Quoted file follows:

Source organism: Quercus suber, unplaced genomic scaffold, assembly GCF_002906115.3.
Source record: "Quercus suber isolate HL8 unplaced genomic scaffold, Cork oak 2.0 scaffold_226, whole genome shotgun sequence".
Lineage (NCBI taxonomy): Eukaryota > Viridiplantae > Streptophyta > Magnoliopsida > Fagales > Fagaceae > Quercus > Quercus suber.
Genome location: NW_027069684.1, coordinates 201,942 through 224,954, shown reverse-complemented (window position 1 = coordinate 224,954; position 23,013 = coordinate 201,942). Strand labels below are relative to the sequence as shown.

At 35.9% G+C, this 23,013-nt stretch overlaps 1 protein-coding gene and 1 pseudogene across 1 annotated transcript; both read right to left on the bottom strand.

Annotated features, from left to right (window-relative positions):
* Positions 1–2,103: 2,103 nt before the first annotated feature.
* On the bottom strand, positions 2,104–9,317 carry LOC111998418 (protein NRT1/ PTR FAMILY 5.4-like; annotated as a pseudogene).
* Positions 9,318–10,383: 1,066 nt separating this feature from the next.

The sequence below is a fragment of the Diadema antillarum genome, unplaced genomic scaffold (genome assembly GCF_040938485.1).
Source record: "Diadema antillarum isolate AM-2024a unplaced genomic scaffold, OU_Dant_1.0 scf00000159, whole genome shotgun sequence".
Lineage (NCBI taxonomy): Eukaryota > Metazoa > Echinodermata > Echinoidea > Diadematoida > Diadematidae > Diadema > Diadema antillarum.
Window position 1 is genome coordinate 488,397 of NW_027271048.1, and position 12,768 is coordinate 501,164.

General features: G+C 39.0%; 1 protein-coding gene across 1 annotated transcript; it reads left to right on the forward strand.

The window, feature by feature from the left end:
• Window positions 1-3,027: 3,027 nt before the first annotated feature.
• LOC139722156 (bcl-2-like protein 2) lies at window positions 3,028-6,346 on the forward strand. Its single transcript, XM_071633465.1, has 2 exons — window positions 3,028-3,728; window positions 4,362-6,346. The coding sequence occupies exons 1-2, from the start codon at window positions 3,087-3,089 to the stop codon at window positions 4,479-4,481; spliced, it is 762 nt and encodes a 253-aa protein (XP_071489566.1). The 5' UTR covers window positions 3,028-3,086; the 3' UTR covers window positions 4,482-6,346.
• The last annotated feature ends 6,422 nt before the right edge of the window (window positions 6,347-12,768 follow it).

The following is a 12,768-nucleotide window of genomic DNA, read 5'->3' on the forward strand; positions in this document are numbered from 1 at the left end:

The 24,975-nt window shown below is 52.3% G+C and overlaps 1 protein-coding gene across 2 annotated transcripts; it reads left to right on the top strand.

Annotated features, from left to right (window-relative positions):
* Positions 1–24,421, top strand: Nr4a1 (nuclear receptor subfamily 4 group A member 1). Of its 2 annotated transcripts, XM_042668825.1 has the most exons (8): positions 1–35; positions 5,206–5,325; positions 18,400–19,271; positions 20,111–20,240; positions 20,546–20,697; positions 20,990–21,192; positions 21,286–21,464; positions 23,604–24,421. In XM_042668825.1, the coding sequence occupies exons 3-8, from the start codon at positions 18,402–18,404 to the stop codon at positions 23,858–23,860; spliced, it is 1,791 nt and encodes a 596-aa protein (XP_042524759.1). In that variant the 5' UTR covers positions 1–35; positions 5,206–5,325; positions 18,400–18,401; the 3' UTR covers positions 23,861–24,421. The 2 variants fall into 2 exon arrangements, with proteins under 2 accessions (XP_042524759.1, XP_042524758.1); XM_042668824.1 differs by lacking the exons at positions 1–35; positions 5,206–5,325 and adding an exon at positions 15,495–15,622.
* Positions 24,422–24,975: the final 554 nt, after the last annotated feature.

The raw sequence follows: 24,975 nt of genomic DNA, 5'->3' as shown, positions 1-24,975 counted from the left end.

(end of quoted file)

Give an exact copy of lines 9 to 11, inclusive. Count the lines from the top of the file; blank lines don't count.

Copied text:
* Positions 9,318–10,383: 1,066 nt separating this feature from the next.

The sequence below is a fragment of the Diadema antillarum genome, unplaced genomic scaffold (genome assembly GCF_040938485.1).
Source record: "Diadema antillarum isolate AM-2024a unplaced genomic scaffold, OU_Dant_1.0 scf00000159, whole genome shotgun sequence".